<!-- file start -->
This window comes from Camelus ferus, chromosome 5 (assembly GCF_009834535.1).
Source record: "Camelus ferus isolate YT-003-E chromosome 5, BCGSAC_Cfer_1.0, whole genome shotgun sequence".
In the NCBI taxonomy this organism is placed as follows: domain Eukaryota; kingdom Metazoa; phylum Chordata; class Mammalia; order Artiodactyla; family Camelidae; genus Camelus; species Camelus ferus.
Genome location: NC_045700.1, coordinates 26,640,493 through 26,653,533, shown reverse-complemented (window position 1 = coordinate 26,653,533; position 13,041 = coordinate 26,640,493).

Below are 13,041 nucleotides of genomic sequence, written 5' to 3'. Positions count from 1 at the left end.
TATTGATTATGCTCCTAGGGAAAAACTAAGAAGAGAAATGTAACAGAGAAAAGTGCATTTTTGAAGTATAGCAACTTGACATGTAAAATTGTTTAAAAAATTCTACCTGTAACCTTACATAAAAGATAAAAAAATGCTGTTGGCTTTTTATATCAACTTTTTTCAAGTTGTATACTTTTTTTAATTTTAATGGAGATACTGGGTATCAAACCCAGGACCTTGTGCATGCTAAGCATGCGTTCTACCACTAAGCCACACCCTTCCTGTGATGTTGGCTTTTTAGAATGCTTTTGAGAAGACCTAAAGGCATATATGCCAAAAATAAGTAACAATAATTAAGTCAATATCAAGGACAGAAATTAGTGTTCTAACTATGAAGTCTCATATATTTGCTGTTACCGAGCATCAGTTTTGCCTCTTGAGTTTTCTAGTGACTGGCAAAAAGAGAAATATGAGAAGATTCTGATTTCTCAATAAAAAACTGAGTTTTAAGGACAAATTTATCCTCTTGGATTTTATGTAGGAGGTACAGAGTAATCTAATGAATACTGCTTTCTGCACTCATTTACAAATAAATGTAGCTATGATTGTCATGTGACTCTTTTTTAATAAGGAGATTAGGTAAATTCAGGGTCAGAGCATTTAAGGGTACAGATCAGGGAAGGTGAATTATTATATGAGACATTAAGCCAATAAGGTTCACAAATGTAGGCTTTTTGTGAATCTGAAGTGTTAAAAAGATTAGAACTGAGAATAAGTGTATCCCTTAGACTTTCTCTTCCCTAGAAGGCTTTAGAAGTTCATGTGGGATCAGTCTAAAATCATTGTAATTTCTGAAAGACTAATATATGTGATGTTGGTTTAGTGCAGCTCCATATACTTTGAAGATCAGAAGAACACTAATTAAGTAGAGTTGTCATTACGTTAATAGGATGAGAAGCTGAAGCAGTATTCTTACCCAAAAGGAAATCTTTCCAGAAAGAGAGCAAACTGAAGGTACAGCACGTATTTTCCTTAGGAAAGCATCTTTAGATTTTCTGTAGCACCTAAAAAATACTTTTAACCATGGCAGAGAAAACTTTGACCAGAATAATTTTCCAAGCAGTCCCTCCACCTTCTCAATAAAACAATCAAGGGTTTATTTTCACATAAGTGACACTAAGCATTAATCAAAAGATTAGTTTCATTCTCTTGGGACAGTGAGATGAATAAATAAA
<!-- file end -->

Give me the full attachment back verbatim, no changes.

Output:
This window comes from Camelus ferus, chromosome 5 (assembly GCF_009834535.1).
Source record: "Camelus ferus isolate YT-003-E chromosome 5, BCGSAC_Cfer_1.0, whole genome shotgun sequence".
In the NCBI taxonomy this organism is placed as follows: domain Eukaryota; kingdom Metazoa; phylum Chordata; class Mammalia; order Artiodactyla; family Camelidae; genus Camelus; species Camelus ferus.
Genome location: NC_045700.1, coordinates 26,640,493 through 26,653,533, shown reverse-complemented (window position 1 = coordinate 26,653,533; position 13,041 = coordinate 26,640,493).

Below are 13,041 nucleotides of genomic sequence, written 5' to 3'. Positions count from 1 at the left end.
TATTGATTATGCTCCTAGGGAAAAACTAAGAAGAGAAATGTAACAGAGAAAAGTGCATTTTTGAAGTATAGCAACTTGACATGTAAAATTGTTTAAAAAATTCTACCTGTAACCTTACATAAAAGATAAAAAAATGCTGTTGGCTTTTTATATCAACTTTTTTCAAGTTGTATACTTTTTTTAATTTTAATGGAGATACTGGGTATCAAACCCAGGACCTTGTGCATGCTAAGCATGCGTTCTACCACTAAGCCACACCCTTCCTGTGATGTTGGCTTTTTAGAATGCTTTTGAGAAGACCTAAAGGCATATATGCCAAAAATAAGTAACAATAATTAAGTCAATATCAAGGACAGAAATTAGTGTTCTAACTATGAAGTCTCATATATTTGCTGTTACCGAGCATCAGTTTTGCCTCTTGAGTTTTCTAGTGACTGGCAAAAAGAGAAATATGAGAAGATTCTGATTTCTCAATAAAAAACTGAGTTTTAAGGACAAATTTATCCTCTTGGATTTTATGTAGGAGGTACAGAGTAATCTAATGAATACTGCTTTCTGCACTCATTTACAAATAAATGTAGCTATGATTGTCATGTGACTCTTTTTTAATAAGGAGATTAGGTAAATTCAGGGTCAGAGCATTTAAGGGTACAGATCAGGGAAGGTGAATTATTATATGAGACATTAAGCCAATAAGGTTCACAAATGTAGGCTTTTTGTGAATCTGAAGTGTTAAAAAGATTAGAACTGAGAATAAGTGTATCCCTTAGACTTTCTCTTCCCTAGAAGGCTTTAGAAGTTCATGTGGGATCAGTCTAAAATCATTGTAATTTCTGAAAGACTAATATATGTGATGTTGGTTTAGTGCAGCTCCATATACTTTGAAGATCAGAAGAACACTAATTAAGTAGAGTTGTCATTACGTTAATAGGATGAGAAGCTGAAGCAGTATTCTTACCCAAAAGGAAATCTTTCCAGAAAGAGAGCAAACTGAAGGTACAGCACGTATTTTCCTTAGGAAAGCATCTTTAGATTTTCTGTAGCACCTAAAAAATACTTTTAACCATGGCAGAGAAAACTTTGACCAGAATAATTTTCCAAGCAGTCCCTCCACCTTCTCAATAAAACAATCAAGGGTTTATTTTCACATAAGTGACACTAAGCATTAATCAAAAGATTAGTTTCATTCTCTTGGGACAGTGAGATGAATAAATAAA